This condition affects the breathing of older dogs, particularly Labradors, Retrievers and Setters. Surgery can open up the larynx, helping the dog breathe more easily.
Dogs are prone to ear infections, and generally recover well with a good cleaning regime and eardrops.
Yet sometimes, this simply won’t budge a stubborn or recurrent infection, making surgery to remove the ear canal the only option.
It renders your dog pain-free – but, sadly, deaf in the affected ear.
What can you do for your dog after surgery?
Your pooch is likely to spend several hours recovering at the veterinary surgery after its op, or longer for more serious procedures.
When it comes home, it’s going to need some proper TLC from you, its trusted owner, for at least a week.
Remember – none of the following is meant as a substitute for veterinary advice. Follow the instructions from your surgery and contact them if you have any concerns.
Dog insurance from Purely Pets includes access to a 24-Hour Vet Helpline, too.
Does your dog normally leap eagerly into the boot of your car? Post-surgery is not the time for acrobatics – however much your dog may try.
Instead, lift it in and secure it in its crate, carrier or harness. Then drive straight home – your pet wants its bed.
Rest and sleep
Once you’re back home, you and your family may be eager to smother your poorly pooch in cuddles. However, don’t be worried or offended if it’s less receptive than normal.
Your dog will be recovering from the effects of the anaesthetics for a day or two, making it woozy and wobbly. Plus, it’s likely to be confused about what’s happened to it, and in some discomfort.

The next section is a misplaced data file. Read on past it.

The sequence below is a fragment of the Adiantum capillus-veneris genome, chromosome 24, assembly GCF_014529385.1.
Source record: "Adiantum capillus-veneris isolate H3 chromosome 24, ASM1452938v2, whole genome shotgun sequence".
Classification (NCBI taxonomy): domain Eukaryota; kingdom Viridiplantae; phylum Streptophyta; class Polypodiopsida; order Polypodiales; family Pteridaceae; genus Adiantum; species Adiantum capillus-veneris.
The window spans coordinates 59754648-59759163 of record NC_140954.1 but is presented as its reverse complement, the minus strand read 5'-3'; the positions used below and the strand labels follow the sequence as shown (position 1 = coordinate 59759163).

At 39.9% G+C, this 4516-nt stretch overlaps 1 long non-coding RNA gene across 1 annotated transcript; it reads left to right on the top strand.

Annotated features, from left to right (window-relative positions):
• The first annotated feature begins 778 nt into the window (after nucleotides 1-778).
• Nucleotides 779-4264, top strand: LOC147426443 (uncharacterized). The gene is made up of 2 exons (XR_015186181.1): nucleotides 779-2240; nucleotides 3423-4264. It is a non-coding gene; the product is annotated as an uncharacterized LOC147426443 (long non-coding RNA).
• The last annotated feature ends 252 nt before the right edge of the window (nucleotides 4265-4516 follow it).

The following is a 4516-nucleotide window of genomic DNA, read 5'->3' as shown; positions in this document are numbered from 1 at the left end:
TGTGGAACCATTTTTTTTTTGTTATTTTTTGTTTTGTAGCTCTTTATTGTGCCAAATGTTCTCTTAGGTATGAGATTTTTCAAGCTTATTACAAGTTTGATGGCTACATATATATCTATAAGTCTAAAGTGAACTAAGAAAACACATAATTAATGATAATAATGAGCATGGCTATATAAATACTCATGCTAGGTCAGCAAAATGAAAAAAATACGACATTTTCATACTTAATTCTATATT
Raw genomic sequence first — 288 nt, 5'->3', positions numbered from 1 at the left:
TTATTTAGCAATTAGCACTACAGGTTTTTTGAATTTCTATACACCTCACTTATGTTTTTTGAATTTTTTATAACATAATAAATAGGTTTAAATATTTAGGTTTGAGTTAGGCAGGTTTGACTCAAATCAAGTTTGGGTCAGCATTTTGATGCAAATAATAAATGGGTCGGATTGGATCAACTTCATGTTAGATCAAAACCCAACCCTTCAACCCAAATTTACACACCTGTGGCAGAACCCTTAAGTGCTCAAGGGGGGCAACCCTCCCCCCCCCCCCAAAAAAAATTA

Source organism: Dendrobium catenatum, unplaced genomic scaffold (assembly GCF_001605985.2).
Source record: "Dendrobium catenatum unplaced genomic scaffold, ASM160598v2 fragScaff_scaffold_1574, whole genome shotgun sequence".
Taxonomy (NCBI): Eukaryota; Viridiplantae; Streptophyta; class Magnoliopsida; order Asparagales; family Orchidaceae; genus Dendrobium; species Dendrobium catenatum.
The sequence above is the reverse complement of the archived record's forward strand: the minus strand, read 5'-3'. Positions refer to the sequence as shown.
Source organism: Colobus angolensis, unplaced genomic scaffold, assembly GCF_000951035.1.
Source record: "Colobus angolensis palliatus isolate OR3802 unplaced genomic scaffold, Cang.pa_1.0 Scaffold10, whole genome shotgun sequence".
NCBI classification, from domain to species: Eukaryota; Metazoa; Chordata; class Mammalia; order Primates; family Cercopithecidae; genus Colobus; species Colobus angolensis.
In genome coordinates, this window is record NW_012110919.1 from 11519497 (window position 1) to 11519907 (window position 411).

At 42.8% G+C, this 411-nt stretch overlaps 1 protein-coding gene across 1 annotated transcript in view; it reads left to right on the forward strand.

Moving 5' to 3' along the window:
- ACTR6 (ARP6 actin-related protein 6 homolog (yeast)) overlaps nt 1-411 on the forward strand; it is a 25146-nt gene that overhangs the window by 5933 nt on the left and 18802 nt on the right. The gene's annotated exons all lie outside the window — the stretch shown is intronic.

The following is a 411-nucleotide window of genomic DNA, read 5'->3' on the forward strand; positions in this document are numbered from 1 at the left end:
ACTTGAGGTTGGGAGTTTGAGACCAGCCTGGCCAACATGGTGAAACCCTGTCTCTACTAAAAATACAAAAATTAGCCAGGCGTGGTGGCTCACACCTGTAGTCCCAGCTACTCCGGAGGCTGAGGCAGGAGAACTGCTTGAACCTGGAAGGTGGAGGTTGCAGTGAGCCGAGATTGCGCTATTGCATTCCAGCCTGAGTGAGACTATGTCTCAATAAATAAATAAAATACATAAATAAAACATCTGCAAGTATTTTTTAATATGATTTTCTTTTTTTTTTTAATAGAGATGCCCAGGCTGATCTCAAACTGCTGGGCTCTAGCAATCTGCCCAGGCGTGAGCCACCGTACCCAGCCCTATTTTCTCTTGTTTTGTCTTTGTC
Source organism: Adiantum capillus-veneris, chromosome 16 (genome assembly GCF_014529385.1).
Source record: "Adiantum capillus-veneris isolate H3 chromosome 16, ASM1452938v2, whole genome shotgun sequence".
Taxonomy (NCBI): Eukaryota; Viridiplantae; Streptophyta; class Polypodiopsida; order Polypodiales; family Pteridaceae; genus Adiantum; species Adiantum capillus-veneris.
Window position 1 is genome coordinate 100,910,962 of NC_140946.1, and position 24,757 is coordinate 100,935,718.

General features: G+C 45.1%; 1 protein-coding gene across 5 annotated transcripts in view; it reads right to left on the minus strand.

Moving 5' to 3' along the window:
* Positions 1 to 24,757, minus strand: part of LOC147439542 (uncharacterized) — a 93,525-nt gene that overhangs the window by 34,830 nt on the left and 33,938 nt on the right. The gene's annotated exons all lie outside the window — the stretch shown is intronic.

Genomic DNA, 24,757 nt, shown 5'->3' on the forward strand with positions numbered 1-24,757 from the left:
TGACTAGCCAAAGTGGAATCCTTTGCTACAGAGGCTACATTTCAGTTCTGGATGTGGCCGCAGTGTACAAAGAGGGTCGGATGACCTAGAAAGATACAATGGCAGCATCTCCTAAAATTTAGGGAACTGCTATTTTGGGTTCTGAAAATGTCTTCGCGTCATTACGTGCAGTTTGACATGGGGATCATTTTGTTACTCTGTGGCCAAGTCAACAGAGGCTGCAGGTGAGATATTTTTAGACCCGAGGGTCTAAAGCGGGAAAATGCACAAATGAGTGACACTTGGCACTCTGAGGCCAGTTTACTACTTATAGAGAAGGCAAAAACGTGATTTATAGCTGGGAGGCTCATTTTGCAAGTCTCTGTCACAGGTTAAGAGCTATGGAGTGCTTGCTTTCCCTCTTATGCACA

Sleep is a major healer. Let your dog recover in its own time, preferably away from the hustle and bustle of family life. Sure, give it a good stroke – but let it rest.
Check up on your dog frequently, but there’s no need to stay up all night by its side – that’s likely to disturb it further.
If your pooch is generally healthy and had just a small procedure such as neutering, it should be pretty much back to normal within 48 hours.
However, older dogs, or those recovering from bigger ops, will need longer. Your vet should be able to give you a better idea of what to expect.
If your dog seems usually lethargic for longer than expected, give your vet a call. If you have dog insurance with Purely Pets, you can also phone the 24-Hour Vet Helpline.
Protecting the wound
No doubt you’ve seen those “cone of shame” photos of woebegone mutts on social media.
However, those simple plastic post-surgery e-collars really can be vital as they stop your pooch licking its wound or biting its stitches, which can lead to bleeding or infection.
If your vet put a cone on your pet, then keep it on as best you can.
Your vet will usually recommend you keep the cone on your dog day and night for around 10 days, or until the wound is healed and the stitches dissolved or removed.
If you’ve got a canine Houdini who keeps breaking free, ask your vet for advice.
Your pet may have an area of shaved fur around the incision site. Don’t worry – it will grow back within a few weeks.
If you notice redness, swelling, oozing or bleeding around the wound, consult your vet promptly.
It could be a sign of infection and might even require further surgery to clean the wound. Dog insurance will help you cover the costs.
Food and drink
Are you used to a perpetually hungry hound? Then you may be worried by your post-op pooch’s lack of appetite.
However, this is entirely normal, particularly for the first 48 hours. Not only is your dog likely to feel nauseous from the anaesthetic, but it’s also being less active than normal so requires fewer calories.
It’s best to give your mutt a light meal of chicken or fish on the first evening, or perhaps a quarter of its normal food intake. If your vet’s given you specially formulated post-surgery dog food, then follow the recommendations.
Place your pooch’s food and water bowls near its bed, so it can reach them without too much effort.